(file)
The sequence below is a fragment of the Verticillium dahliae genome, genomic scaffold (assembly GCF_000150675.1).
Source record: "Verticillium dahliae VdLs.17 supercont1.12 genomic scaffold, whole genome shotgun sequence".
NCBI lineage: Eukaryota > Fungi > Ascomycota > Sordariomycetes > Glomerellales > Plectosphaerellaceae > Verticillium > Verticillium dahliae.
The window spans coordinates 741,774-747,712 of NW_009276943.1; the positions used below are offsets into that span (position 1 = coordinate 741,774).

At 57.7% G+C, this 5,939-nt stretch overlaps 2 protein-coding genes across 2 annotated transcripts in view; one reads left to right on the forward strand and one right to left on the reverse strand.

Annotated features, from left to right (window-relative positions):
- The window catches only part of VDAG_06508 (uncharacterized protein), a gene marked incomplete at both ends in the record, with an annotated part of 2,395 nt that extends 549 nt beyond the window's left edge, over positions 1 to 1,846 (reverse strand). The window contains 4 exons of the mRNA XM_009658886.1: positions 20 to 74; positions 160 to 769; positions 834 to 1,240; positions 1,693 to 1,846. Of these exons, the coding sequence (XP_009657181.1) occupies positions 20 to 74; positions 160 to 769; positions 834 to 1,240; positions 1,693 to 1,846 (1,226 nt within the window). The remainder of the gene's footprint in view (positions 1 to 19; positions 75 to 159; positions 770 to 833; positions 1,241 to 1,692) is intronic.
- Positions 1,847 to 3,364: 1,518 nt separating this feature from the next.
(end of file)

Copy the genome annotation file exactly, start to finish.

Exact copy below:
The sequence below is a fragment of the Verticillium dahliae genome, genomic scaffold (assembly GCF_000150675.1).
Source record: "Verticillium dahliae VdLs.17 supercont1.12 genomic scaffold, whole genome shotgun sequence".
NCBI lineage: Eukaryota > Fungi > Ascomycota > Sordariomycetes > Glomerellales > Plectosphaerellaceae > Verticillium > Verticillium dahliae.
The window spans coordinates 741,774-747,712 of NW_009276943.1; the positions used below are offsets into that span (position 1 = coordinate 741,774).

At 57.7% G+C, this 5,939-nt stretch overlaps 2 protein-coding genes across 2 annotated transcripts in view; one reads left to right on the forward strand and one right to left on the reverse strand.

Annotated features, from left to right (window-relative positions):
- The window catches only part of VDAG_06508 (uncharacterized protein), a gene marked incomplete at both ends in the record, with an annotated part of 2,395 nt that extends 549 nt beyond the window's left edge, over positions 1 to 1,846 (reverse strand). The window contains 4 exons of the mRNA XM_009658886.1: positions 20 to 74; positions 160 to 769; positions 834 to 1,240; positions 1,693 to 1,846. Of these exons, the coding sequence (XP_009657181.1) occupies positions 20 to 74; positions 160 to 769; positions 834 to 1,240; positions 1,693 to 1,846 (1,226 nt within the window). The remainder of the gene's footprint in view (positions 1 to 19; positions 75 to 159; positions 770 to 833; positions 1,241 to 1,692) is intronic.
- Positions 1,847 to 3,364: 1,518 nt separating this feature from the next.